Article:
Obama Administration Announces Plan to Address Rising Heroin Overdose Deaths

Press Release March 9, 2014
Media Contact

<p>Contact: Tony Newman 646-335-5384 or Meghan Ralston 323-681-5224</p>

LOS ANGELES, CA—The Drug Policy Alliance joins overdose prevention advocates across the country in applauding today’s statement by US Attorney General Eric Holder encouraging expanded access to naloxone, an often-overlooked overdose reversal medicine that has been approved by the FDA for decades.

But advocates are also urging the Obama administration to advocate for a more comprehensive array of solutions to address the roots of the overdose crisis.

“Preventing fatal overdose requires a comprehensive solution. While naloxone is an absolutely critical component, we need a scientific, health-based approach to truly address the roots of the problem. This includes improving access to effective, non-coercive drug treatment for everyone who wants it, as well as improving access to medication-assisted treatments such as methadone and buprenorphine,” said Meghan Ralston, harm reduction manager for the Drug Policy Alliance.

Ralston also added that there is a need for policies that make naloxone much more widely available to anyone who may witness an opiate overdose, especially friends and family members of people who use heroin or prescription opioids. "While we applaud Attorney General Holder’s clear support for expanding access to naloxone, particularly among law enforcement and ‘first responders,’ we urge him to clarify that he supports naloxone access for anyone who may be the first person to discover an opiate overdose in progress," said Ralston. The term ‘first responder’ usually describes law enforcement, paramedics and firefighters, Ralston explained, but often family members or friends are the first to witness an overdose.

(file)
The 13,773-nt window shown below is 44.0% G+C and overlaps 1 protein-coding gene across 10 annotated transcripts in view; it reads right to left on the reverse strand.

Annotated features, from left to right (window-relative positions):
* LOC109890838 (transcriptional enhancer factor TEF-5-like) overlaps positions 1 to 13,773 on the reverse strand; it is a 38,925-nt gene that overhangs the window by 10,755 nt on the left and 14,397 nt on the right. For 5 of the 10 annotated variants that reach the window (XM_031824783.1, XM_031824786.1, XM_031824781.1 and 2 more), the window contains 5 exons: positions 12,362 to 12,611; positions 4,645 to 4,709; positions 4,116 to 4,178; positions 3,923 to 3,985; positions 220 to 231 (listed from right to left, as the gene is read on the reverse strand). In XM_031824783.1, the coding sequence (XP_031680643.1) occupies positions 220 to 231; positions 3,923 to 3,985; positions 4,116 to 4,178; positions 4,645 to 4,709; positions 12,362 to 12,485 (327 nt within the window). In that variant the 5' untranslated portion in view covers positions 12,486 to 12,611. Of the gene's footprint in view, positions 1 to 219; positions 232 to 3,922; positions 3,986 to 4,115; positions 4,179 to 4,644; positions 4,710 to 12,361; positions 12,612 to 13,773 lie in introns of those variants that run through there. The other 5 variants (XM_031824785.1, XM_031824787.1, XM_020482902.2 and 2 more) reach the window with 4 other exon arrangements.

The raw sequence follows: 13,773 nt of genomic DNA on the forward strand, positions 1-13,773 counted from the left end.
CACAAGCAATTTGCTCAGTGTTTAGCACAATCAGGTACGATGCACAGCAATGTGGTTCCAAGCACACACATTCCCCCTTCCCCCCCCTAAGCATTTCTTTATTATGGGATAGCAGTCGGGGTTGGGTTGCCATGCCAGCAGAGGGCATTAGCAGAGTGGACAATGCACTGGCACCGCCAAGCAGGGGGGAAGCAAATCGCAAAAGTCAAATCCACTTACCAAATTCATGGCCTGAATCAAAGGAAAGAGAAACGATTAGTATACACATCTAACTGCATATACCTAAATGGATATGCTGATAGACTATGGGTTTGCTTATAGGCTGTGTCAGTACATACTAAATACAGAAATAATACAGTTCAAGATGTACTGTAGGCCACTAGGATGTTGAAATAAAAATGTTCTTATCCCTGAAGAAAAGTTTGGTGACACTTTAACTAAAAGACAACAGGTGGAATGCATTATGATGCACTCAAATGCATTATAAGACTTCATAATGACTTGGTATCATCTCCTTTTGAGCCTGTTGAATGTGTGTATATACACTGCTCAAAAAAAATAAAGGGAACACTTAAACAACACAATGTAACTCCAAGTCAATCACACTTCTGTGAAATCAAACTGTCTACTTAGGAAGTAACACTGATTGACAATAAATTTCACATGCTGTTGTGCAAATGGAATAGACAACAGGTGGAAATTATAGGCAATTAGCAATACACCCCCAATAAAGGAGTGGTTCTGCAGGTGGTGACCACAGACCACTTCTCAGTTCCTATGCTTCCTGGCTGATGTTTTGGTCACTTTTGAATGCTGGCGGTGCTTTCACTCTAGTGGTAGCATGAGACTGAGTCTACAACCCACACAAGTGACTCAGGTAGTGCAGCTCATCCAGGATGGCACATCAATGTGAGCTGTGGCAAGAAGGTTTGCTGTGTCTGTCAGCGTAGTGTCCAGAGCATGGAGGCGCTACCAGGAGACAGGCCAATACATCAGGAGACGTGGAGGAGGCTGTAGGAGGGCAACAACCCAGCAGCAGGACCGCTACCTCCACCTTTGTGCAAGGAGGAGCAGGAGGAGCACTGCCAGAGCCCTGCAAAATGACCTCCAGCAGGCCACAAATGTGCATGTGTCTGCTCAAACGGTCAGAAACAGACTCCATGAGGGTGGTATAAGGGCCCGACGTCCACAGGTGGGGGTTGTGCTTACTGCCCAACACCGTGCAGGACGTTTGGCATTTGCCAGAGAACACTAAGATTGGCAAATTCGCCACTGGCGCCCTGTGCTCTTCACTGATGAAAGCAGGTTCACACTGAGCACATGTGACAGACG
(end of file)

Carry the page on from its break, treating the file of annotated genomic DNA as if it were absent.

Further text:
Seventeen states and the District of Columbia have amended their laws to increase access to naloxone – with DPA spearheading many of these efforts – resulting in more than 10,000 overdose reversals since 2001. States like Washington and Rhode Island are helping to make naloxone more readily available in pharmacies to people who may witness an overdose, and a bill in California by Assemblymember Richard Bloom to similarly expand naloxone access in pharmacies is currently being considered by the legislature.

In his announcement, Holder also urged support for ‘911 Good Samaritan’ laws. Fourteen states and D.C. have passed such laws in recent years, most of which were spearheaded by DPA.

"It's clear that opiate addiction is an urgent and growing public health crisis … Used in concert with 'Good Samaritan' laws, which grant immunity from criminal prosecution to those seeking medical help for someone experiencing an overdose, naloxone can save lives,'' according to the Justice Department announcement.

“911 Good Samaritan laws need to be passed in every state,” said DPA’s Ralston. “It’s critical to ensure that no one ever delays calling for help at the scene of an overdose out of fear of being arrested for possessing a small amount drugs. These laws are such a no-brainer that it’s hard to understand why every state doesn’t have them yet. We applaud the Attorney General for shining a national spotlight on the importance of these laws.”

A young woman holds a sign that says "End the Drug War."

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